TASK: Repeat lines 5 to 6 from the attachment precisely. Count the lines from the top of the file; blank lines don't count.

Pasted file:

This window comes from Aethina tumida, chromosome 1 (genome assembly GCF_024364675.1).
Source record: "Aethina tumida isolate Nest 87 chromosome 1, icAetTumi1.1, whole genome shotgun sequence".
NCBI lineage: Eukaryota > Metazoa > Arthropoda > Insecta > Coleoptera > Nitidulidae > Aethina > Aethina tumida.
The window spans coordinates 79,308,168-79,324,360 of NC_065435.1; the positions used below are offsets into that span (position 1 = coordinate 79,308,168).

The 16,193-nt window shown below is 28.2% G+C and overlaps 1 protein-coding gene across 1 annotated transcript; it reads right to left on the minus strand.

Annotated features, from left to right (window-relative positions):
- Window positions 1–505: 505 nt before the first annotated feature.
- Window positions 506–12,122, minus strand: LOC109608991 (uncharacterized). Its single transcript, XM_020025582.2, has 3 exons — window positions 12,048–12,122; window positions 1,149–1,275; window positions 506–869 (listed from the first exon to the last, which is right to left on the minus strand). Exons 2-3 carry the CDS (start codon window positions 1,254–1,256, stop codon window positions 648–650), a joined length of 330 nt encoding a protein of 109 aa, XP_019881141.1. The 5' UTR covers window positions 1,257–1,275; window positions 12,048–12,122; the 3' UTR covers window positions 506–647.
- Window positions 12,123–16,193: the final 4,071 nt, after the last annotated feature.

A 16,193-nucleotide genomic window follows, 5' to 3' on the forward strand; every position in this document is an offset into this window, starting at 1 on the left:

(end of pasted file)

The 16,193-nt window shown below is 28.2% G+C and overlaps 1 protein-coding gene across 1 annotated transcript; it reads right to left on the minus strand.

Annotated features, from left to right (window-relative positions):